Civilization likes to lionize men who serve in war, clearly a centuries-old tribute. But 100 years ago in World War I, the world lost an entire generation of young men who have earned infinite tributes, chiefly because WWI was like no other.
With new machine guns, poison gases, trench warfare, and wafer-thin aeroplanes, it was a bewildering end of innocence in the battlefields of France.
La Belle Epoque in France had enjoyed peace and prosperity for nearly 50 years, but that came to a halt when World War I began. With the U.S. maintaining its isolationist policy, France was virtually on its knees. Yet some American men, who had learned what France was battling, individually volunteered to fight alongside their ally.
Hamilton and Wenham produced two remarkable young men, Samuel Mandell and Norman Prince, who made a difference in the methods of waging this war in Europe. Both rookie pilots, they flew some courageous air missions over France, and both lost their lives there—but not before making a historic impact on aviation.
Norman Prince was a wealthy Harvard graduate. He had been obsessed with the new flying machines since boyhood, and was capable of both flying and building one. Young Samuel Mandell, still a Harvard student, left Cambridge and entered the war flying in, most notably, De Havilland 4s, otherwise known as “flaming coffins.”
When Prince arrived in France in 1915, he managed to convince the French Aviation Service to allow him and his colleagues to form an all-American squadron of pilots. They went on to fly the skies over France, leveling German facilities below and engaging in aerial dogfights.
He once said, “Someday soon we will all be united in one escadrille—an Escadrille Americaine—that is my fondest ambition.”
Originally dubbed Escadrille Americaine, it eventually became known as the celebrated Escadrille Lafayette. The pilots were a cast of characters: Ivy Leaguers, most from Eastern states, eleven millionaires, blue-collar workers, brick layers, farmers. Some had first joined the French Foreign Legion and later the Escadrille. One was blind in one eye, another deaf in one ear.
Their ages ranged from 20-40 and despite diverse backgrounds, their devotion to their fleet guided the war’s direction even before the U.S. was involved.
Norman Prince flew 122 missions with the Escadrille, and once described what his first bombing operation was like: “The terrible racket and the spectacle of shells exploding nearby made me shiver. My limbs began to tremble…My legs were so wobbly…that I tried to hide them from my observer [crew officer] who was an old hand at the game.”
On Oct. 12, upon completing a vital mission, he returned to the airfield that night in Alsace. Just shy of the dark landing strip, the wheels of his Nieuport 11 biplane got tangled in a tall telegraph wire. His plane lurched and crashed, breaking both Prince’s legs and cracking his skull. He died three days later and was ultimately buried in a grand crypt in Washington D.C.’s National Cathedral.
Prince was 29 years old, and was awarded the Croix de Guerre, Médaille Militaire, the Croix de la Legion d’Honneur, and promoted to Sous-Lieutenant. There were other great men in the Escadrille Lafayette, but Prince is remembered for his pioneering and persuasive manner in founding the legendary squadron.
Though Lieutenant Samuel Mandell was not part of the Escadrille, he fought in more than 17 aerial assaults. Following a successful mission on Nov. 5–the final air raid of the war–he was shot down and was badly wounded. While he awaited first aid for both broken legs and other severe injuries, a nearby German took a rifle and fired several shots into the 21-year-old pilot.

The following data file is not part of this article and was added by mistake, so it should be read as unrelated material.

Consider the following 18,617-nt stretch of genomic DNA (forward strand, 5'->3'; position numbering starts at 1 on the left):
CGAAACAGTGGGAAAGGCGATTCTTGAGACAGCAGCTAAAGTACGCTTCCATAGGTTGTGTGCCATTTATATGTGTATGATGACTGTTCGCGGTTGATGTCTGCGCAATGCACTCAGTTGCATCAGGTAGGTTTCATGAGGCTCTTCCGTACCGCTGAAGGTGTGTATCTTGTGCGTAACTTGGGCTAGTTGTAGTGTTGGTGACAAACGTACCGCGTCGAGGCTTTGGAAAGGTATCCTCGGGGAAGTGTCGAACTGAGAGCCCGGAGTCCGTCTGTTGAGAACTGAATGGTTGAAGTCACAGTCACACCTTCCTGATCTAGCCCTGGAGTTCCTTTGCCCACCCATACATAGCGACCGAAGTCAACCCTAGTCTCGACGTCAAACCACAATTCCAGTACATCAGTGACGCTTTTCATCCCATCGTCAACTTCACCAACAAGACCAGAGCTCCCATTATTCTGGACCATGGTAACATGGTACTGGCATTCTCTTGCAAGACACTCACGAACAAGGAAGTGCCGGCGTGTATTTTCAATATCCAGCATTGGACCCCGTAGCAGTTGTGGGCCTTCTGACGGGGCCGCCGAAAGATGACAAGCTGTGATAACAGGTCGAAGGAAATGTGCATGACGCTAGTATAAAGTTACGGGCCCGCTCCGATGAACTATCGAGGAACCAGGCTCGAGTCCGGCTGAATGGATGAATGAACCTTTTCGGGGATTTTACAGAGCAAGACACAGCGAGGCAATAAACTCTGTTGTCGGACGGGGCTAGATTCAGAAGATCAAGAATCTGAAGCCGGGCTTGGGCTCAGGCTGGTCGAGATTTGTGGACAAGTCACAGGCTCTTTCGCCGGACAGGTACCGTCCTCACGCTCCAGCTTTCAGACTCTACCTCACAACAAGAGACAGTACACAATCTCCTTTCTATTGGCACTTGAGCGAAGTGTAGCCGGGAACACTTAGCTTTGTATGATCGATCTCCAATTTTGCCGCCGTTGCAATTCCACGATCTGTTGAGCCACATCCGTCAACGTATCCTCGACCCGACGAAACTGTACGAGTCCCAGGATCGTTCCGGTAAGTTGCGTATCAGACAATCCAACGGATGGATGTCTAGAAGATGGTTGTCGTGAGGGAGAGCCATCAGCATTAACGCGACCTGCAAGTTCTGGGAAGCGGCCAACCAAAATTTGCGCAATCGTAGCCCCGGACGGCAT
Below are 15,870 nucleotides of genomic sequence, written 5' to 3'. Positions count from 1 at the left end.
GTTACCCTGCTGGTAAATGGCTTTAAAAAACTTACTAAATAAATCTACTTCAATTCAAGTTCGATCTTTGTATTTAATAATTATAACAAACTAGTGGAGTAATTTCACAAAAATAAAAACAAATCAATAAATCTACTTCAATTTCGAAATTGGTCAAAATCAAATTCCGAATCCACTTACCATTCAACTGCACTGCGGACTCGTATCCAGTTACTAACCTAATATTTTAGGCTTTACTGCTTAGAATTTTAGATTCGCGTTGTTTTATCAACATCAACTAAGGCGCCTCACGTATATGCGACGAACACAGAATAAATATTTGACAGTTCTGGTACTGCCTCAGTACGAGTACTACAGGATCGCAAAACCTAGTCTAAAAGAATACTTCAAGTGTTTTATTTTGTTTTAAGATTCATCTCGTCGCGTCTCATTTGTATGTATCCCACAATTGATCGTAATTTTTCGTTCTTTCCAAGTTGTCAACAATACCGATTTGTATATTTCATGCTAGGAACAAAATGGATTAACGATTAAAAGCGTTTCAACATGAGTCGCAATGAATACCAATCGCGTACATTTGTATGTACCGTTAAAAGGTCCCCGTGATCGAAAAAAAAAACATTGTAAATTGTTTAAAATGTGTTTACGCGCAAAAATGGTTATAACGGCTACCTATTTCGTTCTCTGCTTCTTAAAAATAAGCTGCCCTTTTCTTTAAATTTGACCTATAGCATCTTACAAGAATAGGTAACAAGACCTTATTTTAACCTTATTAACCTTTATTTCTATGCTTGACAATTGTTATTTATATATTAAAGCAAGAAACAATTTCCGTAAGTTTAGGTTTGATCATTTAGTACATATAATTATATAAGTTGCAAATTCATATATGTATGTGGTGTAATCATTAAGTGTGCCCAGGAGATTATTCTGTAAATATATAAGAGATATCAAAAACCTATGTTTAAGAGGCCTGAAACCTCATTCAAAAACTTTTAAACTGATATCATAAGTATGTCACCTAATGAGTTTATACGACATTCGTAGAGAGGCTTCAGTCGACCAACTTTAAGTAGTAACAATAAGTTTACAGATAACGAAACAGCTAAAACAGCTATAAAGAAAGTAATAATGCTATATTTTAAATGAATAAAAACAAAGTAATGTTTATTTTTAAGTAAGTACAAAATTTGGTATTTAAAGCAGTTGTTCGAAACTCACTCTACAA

He died just days before the Armistice was signed and is buried in Mt. Auburn Cemetery in Cambridge. The Community House in Hamilton was established by his parents in his memory. Mandell’s piloting achievements, skill and bravery are remembered as well as all his successful missions, especially the punishing Argonne-Meuse offensive he fought with the 20th Aero Squadron.
In a park outside Paris in Marnes-la-Coquette is a stately monument, the Lafayette Memorial. Erected in 1928, the arch is dedicated to the men of the Escadrille. Inscribed on the walls of the memorial is written:
“To keep alive in the hearts of men the spirit which inspired the members of the ‘Escadrille Lafayette,’ all Americans to volunteer for the universal cause of Liberty under the Flag of France, before their Country’s entrance into the Great War.”
On April 20, 2016—exactly 100 years to the day—of the establishment of the Lafayette Escadrille, a commemorative ceremony was held at the Lafayette Memorial and those original pilots were extolled for their sacrifice to France. And this year, on the very day the Armistice was signed 100 years ago, bells will ring across the country on the 11th day of the 11th month, at 11:00 a.m. in memory of the war to end all wars.
At 4:00 p.m. on Saturday Nov. 10, The Community House on Rte. 1-A in Hamilton, Massachusetts will host a celebration honoring the heroes of WWI, especially the Flying Aces of the Escadrille Lafayette and the young men from Hamilton-Wenham who lost their lives.
In addition to a theatrical presentation and exhibit of WWI memorabilia, visitors can enjoy a keepsake portfolio of local history, bios and photographs, discussions, and refreshments. Parking is free and the building is handicap-accessible. Information for this exceptional celebration can be found HERE.
Dorothy V. Malcolm is a freelance writer on history and the arts and author of “Legendary Locals of Salem.”